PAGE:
Leslie Kasperowicz holds a BA in Social Sciences from the University of Winnipeg. She spent several years as a Farmers Insurance CSR, gaining a solid understanding of insurance products including home, life, auto, and commercial and working directly with insurance customers to understand their needs. She has since used that knowledge in her more than ten years as a writer, largely in the insuranc...

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Melanie Musson is the fourth generation in her family to work in the insurance industry. She grew up with insurance talk as part of her everyday conversation and has studied to gain an in-depth knowledge of state-specific insurance laws and dynamics as well as a broad understanding of how insurance fits into every person’s life, from budgets to coverage levels. Through her years working in th...

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Reviewed by Melanie Musson
Published Insurance Expert Melanie Musson

UPDATED: Mar 23, 2022

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What You Should Know

  • You and your passengers’ medical bills will be covered by your own no-fault insurance policy in the event of an accident even if you are not at fault 
  • No-fault car insurance laws are in place in 12 states and Puerto Rico
  • The system aims to replace the need for drivers to sue insurance companies for medical expenses in court 

Drivers who live in no-fault states will make a claim with their own insurance company for medical costs after a car collision. Continue reading for more information on what no-fault insurance covers, where it is required, how to submit a claim, pricing, and what to look for when obtaining no-fault insurance.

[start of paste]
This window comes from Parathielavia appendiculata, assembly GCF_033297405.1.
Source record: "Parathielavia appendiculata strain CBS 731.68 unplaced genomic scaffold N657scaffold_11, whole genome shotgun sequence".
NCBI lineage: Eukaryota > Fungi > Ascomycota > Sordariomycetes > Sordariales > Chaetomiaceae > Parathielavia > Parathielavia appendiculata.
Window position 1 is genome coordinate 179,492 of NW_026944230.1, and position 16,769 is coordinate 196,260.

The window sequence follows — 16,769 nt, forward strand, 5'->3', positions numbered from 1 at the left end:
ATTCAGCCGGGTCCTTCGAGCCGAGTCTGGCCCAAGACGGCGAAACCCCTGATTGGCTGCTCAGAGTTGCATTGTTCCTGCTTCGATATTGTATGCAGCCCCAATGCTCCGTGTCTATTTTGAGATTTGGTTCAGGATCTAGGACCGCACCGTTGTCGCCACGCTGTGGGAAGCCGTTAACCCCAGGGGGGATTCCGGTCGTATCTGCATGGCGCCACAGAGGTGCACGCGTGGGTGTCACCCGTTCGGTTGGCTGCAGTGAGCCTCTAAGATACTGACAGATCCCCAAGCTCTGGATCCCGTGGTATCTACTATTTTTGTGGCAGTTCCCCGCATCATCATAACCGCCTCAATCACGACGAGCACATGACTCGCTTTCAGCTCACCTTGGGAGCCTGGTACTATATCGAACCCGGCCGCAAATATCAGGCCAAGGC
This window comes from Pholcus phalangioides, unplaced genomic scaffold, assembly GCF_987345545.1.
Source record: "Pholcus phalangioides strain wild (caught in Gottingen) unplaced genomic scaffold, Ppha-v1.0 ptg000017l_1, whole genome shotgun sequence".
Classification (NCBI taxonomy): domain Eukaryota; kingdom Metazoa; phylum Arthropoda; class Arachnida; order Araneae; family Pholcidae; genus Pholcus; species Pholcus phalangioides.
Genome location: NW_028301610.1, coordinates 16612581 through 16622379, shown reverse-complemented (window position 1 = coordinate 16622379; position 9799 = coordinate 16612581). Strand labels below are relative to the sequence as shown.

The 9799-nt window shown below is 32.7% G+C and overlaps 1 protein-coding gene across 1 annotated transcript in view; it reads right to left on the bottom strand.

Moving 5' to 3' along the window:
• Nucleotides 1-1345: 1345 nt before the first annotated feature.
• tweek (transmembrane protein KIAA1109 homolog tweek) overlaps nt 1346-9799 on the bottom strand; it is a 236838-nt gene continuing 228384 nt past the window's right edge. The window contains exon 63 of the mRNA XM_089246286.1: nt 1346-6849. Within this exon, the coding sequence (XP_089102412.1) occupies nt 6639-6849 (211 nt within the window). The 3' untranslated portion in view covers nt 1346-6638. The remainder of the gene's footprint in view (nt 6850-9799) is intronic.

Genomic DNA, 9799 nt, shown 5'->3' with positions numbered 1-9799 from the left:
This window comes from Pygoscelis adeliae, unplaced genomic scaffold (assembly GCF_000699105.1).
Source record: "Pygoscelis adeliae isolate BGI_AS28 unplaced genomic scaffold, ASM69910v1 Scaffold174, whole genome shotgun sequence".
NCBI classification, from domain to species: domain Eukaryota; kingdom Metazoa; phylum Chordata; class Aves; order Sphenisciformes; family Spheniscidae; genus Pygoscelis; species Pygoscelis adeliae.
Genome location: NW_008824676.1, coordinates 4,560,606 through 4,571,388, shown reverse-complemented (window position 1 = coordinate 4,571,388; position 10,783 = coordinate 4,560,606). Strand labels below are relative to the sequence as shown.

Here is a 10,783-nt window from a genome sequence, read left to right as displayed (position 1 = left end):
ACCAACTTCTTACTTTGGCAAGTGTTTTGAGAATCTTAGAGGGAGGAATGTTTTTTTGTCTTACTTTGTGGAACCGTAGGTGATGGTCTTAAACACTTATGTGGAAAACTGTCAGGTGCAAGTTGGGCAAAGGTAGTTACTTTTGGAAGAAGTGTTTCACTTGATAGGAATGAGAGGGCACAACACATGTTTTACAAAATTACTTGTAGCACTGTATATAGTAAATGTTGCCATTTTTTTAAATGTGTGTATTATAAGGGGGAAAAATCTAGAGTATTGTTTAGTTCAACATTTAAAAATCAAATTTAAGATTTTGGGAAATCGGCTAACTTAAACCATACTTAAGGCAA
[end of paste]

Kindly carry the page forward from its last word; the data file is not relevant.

What is covered by a no-fault insurance policy?

In a no-fault car insurance policy, or PIP claim, you can normally receive compensation for a wide range of economic or out-of-pocket damages, such as:

  • Medical fees for automobile accident injuries
  • Lost wages, up to a certain amount
  • Cost of replacement services, for tasks you can’t perform because of your injuries
  • Burial/funeral costs 

In the no-fault system, you are not allowed to receive compensation for pain and suffering as part of your case.

Only if your medical expenditures exceed a set amount or your injury is determined to be very serious can you bring a liability claim (or personal injury lawsuit) against the at-fault driver.

There are three different types of insurance policies:

  • No-fault. No-fault insurance systems require drivers to carry PIP insurance and file with their own insurance company for injuries after an accident. In choice no-fault states, drivers can choose between a no-fault or tort liability policy. No-fault in New Jersey and Pennsylvania has a verbal threshold.
  • Tort liability. Traditional tort liability states allow unlimited litigation, and the at-fault driver’s insurance pays for damages and injuries. The other driver and the other driver’s passengers can sue the policyholder for pain and suffering, as well as out-of-pocket expenses like medical bills.
  • Add-on. In add-on states, drivers receive compensation from their own insurance provider, but lawsuits are unrestricted. The term “add-on” refers to the addition of first-party benefits to the standard tort liability structure.

First-party coverage is optional in add-on states, and benefits may be lower than in no-fault states.